Frequently Asked Questions

28) What are the correct names for the different sizes of upright piano?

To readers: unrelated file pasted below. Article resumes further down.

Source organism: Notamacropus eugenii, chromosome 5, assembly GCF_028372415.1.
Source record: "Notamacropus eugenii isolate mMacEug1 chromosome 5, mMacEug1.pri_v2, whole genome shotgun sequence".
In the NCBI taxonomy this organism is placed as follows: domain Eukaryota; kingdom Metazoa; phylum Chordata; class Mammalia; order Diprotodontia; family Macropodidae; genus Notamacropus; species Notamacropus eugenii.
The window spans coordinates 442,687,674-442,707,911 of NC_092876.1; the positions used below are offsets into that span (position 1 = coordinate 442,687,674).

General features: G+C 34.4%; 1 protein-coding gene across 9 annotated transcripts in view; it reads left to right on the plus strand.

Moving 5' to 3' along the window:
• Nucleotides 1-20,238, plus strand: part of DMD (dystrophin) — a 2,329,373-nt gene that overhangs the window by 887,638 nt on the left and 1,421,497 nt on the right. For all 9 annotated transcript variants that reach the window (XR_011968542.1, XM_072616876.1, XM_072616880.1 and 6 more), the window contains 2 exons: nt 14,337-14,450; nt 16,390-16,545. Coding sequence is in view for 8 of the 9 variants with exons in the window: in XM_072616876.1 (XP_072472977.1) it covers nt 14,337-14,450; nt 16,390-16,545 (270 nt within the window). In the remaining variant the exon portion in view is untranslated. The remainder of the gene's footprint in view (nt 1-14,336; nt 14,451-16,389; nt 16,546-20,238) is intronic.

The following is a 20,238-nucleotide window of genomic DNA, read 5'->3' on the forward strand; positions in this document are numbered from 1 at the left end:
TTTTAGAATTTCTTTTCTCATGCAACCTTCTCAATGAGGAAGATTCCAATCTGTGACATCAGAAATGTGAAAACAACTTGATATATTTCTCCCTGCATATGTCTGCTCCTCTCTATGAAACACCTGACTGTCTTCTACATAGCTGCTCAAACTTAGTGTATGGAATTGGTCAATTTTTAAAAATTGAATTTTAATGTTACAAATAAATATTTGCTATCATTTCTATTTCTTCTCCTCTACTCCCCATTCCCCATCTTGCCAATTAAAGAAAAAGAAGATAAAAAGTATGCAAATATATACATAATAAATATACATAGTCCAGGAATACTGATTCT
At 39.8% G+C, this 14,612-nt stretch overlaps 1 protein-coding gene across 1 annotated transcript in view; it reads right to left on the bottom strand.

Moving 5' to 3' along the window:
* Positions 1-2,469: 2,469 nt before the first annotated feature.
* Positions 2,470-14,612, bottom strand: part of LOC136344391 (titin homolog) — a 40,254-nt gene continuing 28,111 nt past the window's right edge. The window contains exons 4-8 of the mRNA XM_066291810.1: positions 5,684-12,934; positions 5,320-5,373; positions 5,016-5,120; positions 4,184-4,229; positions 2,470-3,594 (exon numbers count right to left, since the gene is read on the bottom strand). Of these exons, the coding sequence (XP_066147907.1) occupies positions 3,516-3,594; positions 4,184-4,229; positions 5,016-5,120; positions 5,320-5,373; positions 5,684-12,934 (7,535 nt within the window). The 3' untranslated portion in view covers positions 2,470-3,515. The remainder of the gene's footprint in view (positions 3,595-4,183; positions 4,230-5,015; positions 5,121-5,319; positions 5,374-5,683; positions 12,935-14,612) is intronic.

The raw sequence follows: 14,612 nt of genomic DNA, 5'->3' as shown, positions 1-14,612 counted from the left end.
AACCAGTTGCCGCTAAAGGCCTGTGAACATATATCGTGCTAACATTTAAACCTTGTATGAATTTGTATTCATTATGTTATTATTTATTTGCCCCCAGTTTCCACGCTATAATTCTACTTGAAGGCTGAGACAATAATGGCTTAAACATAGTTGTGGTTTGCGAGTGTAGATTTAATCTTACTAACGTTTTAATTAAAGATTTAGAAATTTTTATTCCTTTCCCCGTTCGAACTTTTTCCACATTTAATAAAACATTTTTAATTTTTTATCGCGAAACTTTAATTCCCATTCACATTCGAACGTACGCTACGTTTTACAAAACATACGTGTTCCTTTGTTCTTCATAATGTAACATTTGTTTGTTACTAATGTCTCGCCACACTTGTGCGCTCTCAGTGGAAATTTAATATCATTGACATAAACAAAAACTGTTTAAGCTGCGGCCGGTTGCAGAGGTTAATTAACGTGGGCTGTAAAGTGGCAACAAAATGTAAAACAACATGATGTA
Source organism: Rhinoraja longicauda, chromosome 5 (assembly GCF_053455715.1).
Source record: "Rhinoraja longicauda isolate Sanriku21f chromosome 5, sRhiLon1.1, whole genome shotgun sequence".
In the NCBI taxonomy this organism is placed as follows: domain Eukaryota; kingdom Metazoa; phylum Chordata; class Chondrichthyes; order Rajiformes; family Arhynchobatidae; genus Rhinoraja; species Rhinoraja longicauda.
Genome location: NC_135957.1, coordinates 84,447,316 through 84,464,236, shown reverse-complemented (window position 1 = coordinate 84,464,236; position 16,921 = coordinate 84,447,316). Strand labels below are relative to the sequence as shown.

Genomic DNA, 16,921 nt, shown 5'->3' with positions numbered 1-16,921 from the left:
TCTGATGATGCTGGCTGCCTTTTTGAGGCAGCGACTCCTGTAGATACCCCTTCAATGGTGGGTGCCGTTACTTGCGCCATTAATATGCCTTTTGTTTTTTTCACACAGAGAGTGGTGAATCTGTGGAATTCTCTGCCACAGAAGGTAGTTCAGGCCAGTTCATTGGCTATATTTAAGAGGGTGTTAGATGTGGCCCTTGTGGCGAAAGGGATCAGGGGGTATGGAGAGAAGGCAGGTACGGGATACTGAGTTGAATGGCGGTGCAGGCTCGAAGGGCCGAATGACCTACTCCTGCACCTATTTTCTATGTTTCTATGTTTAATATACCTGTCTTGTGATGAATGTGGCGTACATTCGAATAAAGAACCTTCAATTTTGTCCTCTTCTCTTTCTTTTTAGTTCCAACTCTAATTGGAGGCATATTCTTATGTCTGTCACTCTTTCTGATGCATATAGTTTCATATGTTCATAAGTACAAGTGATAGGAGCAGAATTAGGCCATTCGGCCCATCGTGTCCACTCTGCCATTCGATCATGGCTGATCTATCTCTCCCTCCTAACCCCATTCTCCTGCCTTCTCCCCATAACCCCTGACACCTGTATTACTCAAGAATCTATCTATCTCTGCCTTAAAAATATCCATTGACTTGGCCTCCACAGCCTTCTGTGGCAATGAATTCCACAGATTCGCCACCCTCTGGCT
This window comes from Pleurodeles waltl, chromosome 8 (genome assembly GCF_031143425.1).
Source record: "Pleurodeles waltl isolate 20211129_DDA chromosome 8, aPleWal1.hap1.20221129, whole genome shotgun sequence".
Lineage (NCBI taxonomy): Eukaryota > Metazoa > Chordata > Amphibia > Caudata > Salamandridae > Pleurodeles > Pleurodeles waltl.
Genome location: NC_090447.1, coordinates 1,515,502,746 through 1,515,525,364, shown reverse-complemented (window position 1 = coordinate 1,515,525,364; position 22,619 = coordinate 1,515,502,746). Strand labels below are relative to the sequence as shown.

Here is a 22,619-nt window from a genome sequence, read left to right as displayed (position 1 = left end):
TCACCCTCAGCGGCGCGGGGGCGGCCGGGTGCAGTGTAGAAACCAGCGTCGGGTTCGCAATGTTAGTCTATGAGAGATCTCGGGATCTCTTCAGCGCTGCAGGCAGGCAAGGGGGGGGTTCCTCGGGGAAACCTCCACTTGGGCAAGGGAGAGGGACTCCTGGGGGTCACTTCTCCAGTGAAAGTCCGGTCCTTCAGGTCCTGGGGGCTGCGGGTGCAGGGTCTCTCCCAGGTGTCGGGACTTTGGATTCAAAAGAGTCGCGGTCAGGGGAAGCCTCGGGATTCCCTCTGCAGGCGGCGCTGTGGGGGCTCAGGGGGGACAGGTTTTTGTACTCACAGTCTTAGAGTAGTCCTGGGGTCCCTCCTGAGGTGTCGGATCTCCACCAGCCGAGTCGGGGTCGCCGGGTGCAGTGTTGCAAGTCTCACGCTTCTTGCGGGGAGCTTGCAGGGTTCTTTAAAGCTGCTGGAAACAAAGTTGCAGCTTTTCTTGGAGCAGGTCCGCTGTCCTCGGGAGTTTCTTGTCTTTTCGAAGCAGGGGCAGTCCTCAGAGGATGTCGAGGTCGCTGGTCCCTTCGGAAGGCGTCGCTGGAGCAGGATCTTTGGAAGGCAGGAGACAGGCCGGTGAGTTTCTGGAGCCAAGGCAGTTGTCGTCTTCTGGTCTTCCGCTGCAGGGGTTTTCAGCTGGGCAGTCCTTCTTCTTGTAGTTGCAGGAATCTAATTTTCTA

There are some semi-official names for different sizes of vertical piano, but there is considerable variation in how they are used.  Vertical pianos with an indirect-blow action, usually located totally or partially lower than the level of the keybed, are called “spinets.”  They are generally less than 40” tall.  Pianos with direct-blow, but slightly compressed, actions, are called “consoles.”  They are usually between 40” and 44” tall.  Manufacturers sometimes apply the term “console” to any furniture-style vertical piano with free-standing legs, regardless of size or type of action.  This can result in some confusion, but usually only for pianos larger than 43”, since smaller ones almost always require a compressed action.  “Studio” pianos are usually 45” to 47” tall and have a full-size, direct-blow action.  Manufacturers sometimes apply this term to any piano, regardless of size or type of action, that has legs attached to the cabinet with toe blocks, as this sort of piano is most likely to be used in school practice rooms and similar “studio,” as opposed to “furniture,” applications.  Finally, pianos 48” and larger are called “full-size uprights” (or just “uprights”) and usually have a full-size, direct-blow action that is elevated inside the piano with extenders.  There are quite a few pianos that do not fit this naming scheme precisely, or fit somewhere in between two types, so don’t get too hung up on it. Larry Fine

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